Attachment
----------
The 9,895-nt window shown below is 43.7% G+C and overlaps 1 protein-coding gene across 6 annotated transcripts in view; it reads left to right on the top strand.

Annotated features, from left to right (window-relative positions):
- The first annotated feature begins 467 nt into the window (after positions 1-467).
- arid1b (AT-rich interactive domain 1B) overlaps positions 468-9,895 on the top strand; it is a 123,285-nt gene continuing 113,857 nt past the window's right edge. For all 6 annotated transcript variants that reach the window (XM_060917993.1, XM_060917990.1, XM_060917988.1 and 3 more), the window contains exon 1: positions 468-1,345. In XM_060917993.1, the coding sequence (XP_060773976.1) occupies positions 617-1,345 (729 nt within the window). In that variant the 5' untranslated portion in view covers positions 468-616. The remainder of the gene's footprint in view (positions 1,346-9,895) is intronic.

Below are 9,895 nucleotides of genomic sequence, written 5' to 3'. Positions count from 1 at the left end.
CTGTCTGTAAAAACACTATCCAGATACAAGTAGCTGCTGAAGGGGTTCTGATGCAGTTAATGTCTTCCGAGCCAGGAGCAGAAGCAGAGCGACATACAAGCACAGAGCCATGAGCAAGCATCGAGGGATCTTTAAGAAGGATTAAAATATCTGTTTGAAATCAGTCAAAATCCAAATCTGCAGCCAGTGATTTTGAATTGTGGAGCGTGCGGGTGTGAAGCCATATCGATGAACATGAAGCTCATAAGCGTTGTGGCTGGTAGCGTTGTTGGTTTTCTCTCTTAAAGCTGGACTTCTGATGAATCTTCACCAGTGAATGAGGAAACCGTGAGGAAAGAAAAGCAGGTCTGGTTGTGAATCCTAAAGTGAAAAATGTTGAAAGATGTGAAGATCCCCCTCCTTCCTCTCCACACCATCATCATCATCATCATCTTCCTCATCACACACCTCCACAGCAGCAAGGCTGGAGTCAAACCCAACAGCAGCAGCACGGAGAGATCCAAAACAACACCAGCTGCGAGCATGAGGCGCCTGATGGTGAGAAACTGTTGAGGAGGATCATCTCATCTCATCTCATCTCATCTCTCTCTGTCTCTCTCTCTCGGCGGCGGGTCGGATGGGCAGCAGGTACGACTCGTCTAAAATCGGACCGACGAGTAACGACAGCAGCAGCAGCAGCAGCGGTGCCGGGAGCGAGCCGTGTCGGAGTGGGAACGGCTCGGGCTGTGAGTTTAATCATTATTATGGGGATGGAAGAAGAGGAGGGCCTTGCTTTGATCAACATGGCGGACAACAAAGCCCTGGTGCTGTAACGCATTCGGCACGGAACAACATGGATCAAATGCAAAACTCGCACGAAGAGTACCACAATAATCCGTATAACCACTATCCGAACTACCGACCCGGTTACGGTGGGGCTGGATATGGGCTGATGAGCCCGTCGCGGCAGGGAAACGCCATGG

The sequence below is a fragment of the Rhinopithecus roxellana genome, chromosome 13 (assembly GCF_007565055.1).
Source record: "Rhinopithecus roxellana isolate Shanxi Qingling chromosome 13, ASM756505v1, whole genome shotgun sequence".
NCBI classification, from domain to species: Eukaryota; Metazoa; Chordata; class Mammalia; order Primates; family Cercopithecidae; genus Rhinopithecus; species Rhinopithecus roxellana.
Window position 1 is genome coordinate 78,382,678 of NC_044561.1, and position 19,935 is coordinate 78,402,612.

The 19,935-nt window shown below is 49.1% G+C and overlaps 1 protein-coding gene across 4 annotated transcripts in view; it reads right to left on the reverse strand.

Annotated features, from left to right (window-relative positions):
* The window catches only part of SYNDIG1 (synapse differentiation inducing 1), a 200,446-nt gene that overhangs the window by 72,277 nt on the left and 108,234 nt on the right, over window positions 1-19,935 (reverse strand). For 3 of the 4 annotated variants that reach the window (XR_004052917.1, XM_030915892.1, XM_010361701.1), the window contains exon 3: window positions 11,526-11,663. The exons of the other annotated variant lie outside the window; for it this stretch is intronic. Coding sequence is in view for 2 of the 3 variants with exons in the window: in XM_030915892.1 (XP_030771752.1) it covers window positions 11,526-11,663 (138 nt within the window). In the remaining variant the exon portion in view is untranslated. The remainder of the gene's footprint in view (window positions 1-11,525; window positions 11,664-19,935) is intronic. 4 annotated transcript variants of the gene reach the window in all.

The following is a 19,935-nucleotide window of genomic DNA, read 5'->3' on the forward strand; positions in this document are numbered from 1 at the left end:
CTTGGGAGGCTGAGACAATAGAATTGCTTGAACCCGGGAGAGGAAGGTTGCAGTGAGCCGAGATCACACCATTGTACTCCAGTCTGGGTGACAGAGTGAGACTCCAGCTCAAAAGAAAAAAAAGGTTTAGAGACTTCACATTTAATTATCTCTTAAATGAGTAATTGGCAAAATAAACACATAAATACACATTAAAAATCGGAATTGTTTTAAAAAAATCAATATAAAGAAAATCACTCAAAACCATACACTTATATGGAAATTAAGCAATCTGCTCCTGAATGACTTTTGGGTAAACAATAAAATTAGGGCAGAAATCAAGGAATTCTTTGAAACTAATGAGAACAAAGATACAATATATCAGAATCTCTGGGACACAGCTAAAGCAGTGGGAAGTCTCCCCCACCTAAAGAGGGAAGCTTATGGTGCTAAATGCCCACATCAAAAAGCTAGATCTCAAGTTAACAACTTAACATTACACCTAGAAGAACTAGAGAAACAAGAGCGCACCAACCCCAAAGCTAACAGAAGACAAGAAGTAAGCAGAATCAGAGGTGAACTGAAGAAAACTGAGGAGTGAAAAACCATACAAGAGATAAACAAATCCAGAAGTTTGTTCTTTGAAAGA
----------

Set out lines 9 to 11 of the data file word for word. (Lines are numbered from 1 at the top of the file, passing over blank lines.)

NCBI classification, from domain to species: Eukaryota; Metazoa; Chordata; class Mammalia; order Primates; family Cercopithecidae; genus Rhinopithecus; species Rhinopithecus roxellana.
Window position 1 is genome coordinate 78,382,678 of NC_044561.1, and position 19,935 is coordinate 78,402,612.

The 19,935-nt window shown below is 49.1% G+C and overlaps 1 protein-coding gene across 4 annotated transcripts in view; it reads right to left on the reverse strand.